1Elizabeth Fee is with the National Library of Medicine, National Institutes of Health, Bethesda, MD. Marcos Cueto is with Fundação Oswaldo Cruz, Casa de Oswaldo Cruz, Rio de Janeiro, Brazil. Theodore M. Brown is with the Departments of History and Public Health Sciences, University of Rochester, Rochester, NY. Elizabeth Fee and Theodore M. Brown are also AJPH editors.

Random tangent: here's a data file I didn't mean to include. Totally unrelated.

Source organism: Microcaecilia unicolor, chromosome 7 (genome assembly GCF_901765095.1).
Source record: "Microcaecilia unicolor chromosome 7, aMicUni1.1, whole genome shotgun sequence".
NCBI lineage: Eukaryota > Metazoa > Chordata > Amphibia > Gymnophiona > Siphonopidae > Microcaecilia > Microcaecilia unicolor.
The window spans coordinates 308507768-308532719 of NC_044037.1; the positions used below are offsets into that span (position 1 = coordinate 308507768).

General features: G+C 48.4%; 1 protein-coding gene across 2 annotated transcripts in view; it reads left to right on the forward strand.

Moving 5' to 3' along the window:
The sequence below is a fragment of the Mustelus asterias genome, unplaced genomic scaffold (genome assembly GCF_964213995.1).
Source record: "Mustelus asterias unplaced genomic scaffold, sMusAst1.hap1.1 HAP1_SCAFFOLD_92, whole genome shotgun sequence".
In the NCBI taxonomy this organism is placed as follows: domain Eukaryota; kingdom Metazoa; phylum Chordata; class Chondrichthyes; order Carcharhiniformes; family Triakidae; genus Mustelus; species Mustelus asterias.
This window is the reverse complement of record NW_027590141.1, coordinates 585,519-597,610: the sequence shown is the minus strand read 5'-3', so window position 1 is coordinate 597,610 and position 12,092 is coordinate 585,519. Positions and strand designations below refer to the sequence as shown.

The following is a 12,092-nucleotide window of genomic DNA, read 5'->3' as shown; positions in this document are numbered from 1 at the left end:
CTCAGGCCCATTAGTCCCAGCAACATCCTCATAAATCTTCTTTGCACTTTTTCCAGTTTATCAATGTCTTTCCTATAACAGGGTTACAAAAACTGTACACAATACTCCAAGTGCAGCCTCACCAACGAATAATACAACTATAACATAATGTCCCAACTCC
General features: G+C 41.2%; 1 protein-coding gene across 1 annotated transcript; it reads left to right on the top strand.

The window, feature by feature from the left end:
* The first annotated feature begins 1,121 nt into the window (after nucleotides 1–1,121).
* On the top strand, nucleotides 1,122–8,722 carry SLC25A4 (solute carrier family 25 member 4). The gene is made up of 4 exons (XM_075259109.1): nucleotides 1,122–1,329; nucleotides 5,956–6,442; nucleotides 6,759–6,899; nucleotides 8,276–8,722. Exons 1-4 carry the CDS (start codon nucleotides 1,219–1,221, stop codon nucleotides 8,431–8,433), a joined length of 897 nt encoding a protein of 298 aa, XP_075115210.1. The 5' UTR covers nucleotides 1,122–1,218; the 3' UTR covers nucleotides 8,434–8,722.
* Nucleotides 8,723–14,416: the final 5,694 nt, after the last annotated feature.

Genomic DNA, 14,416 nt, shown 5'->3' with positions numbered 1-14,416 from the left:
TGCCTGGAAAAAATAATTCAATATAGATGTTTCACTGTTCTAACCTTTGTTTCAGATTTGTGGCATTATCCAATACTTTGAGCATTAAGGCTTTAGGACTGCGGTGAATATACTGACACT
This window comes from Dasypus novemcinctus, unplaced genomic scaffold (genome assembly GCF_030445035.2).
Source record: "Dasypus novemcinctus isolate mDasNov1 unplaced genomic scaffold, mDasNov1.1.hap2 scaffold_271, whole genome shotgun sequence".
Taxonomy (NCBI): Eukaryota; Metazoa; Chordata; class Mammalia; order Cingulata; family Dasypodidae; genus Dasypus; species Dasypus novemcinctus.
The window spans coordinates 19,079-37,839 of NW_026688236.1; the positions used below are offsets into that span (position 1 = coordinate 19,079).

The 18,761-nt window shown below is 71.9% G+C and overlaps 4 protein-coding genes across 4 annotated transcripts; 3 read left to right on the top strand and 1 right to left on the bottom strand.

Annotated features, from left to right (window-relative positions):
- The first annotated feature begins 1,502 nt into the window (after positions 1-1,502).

The World Health Organization's (WHO's) leadership challenges can be traced to its first decades of existence. Central to its governance and practice is regionalization: the division of its member countries into regions, each representing 1 geographical or cultural area. The particular composition of each region has varied over time-reflecting political divisions and especially decolonization. Currently, the 194 member countries belong to 6 regions: the Americas (35 countries), Europe (53 countries), the Eastern Mediterranean (21 countries), South-East Asia (11 countries), the Western Pacific (27 countries), and Africa (47 countries). The regions have considerable autonomy with their own leadership, budget, and priorities. This regional organization has been controversial since its beginnings in the first days of WHO, when representatives of the European countries believed that each country should have a direct relationship with the headquarters in Geneva, Switzerland, whereas others (especially the United States) argued in favor of the regionalization plan. Over time, regional directors have inevitably challenged the WHO directors-general over their degree of autonomy, responsibilities and duties, budgets, and national composition; similar tensions have occurred within regions. This article traces the historical roots of these challenges.